With a total of 70 students involved in this year’s production, Dulog presented an incredibly impressive musical produced by Jennifer Leigh where every element— choreography, singing, music, acting, sets— was equally remarkable.
The perhaps most colourful couple of the show was Nathan Detroit, the resourceful gambler desperately trying to find a place for his craps game, and Miss Adelaide, his fiancé of 14 years desperately trying to get married, respectively played by Olly Stanton and Flo Lunnon’s understudy Bella Jessop. Not only did they have a great chemistry as a duo, but they were also individually amazing. Stanton’s presence onstage in particular was outstanding as he captivated the audience with his expressive faces and his incessant pacing and running around. Bella Jessop was absolutely hysterical as Adelaide with her sometimes husky sometimes squeaky voice and her performances displayed a great mastery of, well, everything. She also lived up to the high standards set my Emily Phillips who had performed ‘Adelaide’s Lament’ in the TDTC Freshers’ showcase— which inevitably makes one wonder what it would be like if they were ever to perform together.
As for the Hot Box numbers, characterising them as fantastic wouldn’t do them justice, they were utterly perfect. Jessop’s powerful voice kept changing while she was simultaneously dancing and acting, but she somehow made it look effortless. However, there was more to the Hot Box numbers than Adelaide, and the dancers surrounding her, like the whole dance ensemble, were close to stealing the show with their joyful and perfectly executed choreography. One could argue they did during the Havana number which truly put them in the spotlight. Hats off to Anna Kendall whose choreographies were one of the highlights of the show.
Overall, I think what I found surprising is how comedy was easy to achieve for both Stanton and Jessop. They had everything right : timing, precision, physicality. Moreover, Adelaide was so relatable that she almost had us shed a tear when she realised she couldn’t change her guy.
Yet, the talent of the cast did not stop there. Mirroring the passionate Nathan and Adelaide was another couple, Sky Masterson and Sarah Brown, respectively Tom Cain and Lucie Fletcher. The pious missionary’s first appearance wasn’t as striking as Tom Cain’s charming smooth-talker, but her first song had the audience in awe with her cristal clear voice reaching without any difficulty high notes. While Cain and Fletcher were great on their own, they lacked a little chemistry during the part in Havana where Fletcher’s tipsy character— to say the least— outshone a more static Sky Masterson. Cain made up for it with his charisma however, and they were both sweet and endearing.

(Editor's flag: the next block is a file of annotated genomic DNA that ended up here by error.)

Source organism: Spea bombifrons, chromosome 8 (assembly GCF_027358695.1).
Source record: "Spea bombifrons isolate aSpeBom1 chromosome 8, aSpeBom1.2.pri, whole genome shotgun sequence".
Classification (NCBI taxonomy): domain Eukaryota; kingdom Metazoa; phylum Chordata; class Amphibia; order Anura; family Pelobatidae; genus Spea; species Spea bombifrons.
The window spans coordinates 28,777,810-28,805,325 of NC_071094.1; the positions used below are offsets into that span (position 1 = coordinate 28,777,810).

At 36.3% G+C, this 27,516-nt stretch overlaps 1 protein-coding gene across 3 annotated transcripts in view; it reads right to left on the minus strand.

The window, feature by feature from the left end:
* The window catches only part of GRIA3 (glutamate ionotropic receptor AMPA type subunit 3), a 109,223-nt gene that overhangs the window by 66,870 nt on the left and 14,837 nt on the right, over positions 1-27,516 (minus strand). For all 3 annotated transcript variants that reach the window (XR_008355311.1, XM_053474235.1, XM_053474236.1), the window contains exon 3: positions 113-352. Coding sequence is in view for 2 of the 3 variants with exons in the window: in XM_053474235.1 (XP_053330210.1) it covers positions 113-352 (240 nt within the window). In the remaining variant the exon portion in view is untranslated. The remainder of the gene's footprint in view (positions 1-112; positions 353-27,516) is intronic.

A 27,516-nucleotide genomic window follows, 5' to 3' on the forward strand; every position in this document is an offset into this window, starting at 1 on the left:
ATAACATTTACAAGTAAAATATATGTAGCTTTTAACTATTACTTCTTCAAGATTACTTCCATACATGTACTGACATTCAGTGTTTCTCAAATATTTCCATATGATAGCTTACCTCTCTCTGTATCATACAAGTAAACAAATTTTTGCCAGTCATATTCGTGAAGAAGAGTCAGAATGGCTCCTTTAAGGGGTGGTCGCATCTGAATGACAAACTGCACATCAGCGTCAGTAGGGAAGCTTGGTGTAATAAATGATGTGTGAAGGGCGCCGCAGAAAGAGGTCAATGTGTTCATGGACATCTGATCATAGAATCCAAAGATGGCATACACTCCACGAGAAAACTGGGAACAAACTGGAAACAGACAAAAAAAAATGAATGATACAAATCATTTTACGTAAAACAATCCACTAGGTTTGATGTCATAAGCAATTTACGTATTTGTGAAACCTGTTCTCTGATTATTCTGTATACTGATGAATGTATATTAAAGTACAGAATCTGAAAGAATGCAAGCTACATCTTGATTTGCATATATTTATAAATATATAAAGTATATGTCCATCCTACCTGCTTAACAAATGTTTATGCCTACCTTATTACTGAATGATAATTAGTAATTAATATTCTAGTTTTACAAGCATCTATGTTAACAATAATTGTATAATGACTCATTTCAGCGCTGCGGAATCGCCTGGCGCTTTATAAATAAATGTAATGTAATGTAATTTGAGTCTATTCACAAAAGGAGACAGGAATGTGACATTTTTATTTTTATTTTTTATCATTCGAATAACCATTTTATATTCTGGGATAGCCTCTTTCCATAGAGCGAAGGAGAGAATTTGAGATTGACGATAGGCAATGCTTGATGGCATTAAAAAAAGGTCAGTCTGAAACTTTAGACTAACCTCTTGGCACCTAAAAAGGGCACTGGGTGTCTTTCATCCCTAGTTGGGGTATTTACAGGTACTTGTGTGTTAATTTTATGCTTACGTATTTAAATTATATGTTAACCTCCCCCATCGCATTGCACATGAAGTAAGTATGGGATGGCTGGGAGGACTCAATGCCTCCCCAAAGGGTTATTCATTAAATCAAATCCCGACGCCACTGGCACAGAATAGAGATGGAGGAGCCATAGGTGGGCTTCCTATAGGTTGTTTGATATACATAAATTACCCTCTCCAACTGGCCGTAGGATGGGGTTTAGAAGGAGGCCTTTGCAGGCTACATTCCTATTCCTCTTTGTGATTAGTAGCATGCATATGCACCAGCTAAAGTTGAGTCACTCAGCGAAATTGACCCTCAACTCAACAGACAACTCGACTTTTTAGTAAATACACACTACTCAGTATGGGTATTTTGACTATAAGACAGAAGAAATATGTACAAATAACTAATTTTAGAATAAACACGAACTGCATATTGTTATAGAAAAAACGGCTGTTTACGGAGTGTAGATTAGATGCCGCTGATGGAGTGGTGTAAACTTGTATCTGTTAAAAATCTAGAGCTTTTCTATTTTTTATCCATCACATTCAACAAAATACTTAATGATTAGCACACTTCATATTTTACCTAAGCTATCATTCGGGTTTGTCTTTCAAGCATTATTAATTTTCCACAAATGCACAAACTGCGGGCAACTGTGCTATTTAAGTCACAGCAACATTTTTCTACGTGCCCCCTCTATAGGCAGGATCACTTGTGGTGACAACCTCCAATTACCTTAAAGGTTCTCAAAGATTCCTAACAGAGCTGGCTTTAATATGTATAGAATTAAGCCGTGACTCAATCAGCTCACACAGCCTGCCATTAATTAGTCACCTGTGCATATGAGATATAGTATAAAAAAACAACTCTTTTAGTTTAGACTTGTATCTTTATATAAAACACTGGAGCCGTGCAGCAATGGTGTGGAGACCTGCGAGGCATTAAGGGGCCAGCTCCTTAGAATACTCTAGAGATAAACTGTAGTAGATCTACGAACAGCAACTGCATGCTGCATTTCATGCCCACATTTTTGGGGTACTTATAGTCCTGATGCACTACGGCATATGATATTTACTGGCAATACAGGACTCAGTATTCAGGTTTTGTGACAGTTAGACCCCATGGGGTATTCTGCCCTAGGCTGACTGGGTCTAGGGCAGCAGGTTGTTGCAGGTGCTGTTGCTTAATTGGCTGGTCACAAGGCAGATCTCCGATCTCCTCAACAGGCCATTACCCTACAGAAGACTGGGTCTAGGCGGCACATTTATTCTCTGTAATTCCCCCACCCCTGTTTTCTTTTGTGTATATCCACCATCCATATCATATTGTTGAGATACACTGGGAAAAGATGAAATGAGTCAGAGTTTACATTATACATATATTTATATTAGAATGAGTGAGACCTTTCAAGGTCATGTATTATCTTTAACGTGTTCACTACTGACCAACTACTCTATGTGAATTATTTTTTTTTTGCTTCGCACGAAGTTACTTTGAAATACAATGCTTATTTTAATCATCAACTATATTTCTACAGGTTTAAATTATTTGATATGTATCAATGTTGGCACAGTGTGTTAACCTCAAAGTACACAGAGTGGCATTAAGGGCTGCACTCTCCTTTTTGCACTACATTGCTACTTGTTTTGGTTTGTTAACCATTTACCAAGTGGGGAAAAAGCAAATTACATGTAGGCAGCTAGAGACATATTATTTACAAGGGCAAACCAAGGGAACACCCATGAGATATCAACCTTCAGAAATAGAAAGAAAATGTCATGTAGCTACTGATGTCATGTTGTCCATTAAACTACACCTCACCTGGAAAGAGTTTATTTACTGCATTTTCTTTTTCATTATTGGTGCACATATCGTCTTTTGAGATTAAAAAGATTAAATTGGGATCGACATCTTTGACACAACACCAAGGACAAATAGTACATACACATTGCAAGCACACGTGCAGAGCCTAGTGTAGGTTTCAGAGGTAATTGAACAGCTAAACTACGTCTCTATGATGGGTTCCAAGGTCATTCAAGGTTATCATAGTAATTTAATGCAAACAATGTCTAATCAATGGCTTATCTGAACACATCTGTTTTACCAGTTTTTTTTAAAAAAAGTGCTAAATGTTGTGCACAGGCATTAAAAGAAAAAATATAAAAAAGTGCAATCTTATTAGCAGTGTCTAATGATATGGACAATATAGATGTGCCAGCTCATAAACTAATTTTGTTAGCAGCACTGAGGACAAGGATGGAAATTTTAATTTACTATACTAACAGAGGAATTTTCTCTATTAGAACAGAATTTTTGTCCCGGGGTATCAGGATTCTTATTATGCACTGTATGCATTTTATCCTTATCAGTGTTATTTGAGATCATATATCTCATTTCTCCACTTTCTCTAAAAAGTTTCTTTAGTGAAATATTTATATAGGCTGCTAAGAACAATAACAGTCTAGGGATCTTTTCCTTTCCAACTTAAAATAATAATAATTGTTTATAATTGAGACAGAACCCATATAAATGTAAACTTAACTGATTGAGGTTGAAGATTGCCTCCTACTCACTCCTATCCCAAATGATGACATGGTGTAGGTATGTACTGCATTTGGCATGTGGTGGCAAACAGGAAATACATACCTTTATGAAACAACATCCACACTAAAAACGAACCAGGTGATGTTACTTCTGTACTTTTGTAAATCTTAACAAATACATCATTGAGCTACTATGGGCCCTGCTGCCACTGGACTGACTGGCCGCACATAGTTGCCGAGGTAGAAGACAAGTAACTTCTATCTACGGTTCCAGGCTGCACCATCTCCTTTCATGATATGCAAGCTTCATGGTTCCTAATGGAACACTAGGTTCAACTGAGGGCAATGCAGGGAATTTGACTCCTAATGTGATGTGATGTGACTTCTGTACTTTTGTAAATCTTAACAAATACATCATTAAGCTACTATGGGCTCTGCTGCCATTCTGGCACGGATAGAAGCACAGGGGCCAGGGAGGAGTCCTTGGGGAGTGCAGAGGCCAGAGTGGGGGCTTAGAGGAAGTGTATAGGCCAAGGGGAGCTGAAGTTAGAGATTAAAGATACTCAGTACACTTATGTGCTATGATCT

The other members of the cast were every bit as good as the leads when it comes to acting. I was delighted to see The Revue’s Daisy Hargreaves as Big Jule whose theatricality paired well with Stanton’s. Em Oliver as Harry the Horse was hilarious and Alexander Bittar, from his initial performance in the opening trio proved to be very talented. Harry Allderidge, who had been a little eclipsed during the TDTC freshers’ showcase, gave us a sweet and moving rendition of ‘More I cannot wish you’.
But to me, the show-stopper for which congratulations are in order to the musical directors Tom Klafkowski and Ollie Fabb, was the classic ‘Sit Down You’re Rocking the Boat’ performed by Sam Jones as Nicely. The whole meeting at the mission with the gamblers might have been my favourite scene because of its comic value, but Jones’ number was truly breathtaking and deserved the round of applause it got.
I was also very impressed with the sets which allowed us to immerse ourselves in the story. This production of Guys and Dolls as a whole looked—and sounded— incredibly professional. In fact, it was exactly what I would expect a real Broadway show to be. Guy Rapacioli can be proud of what has to be the best production I have seen in Durham so far.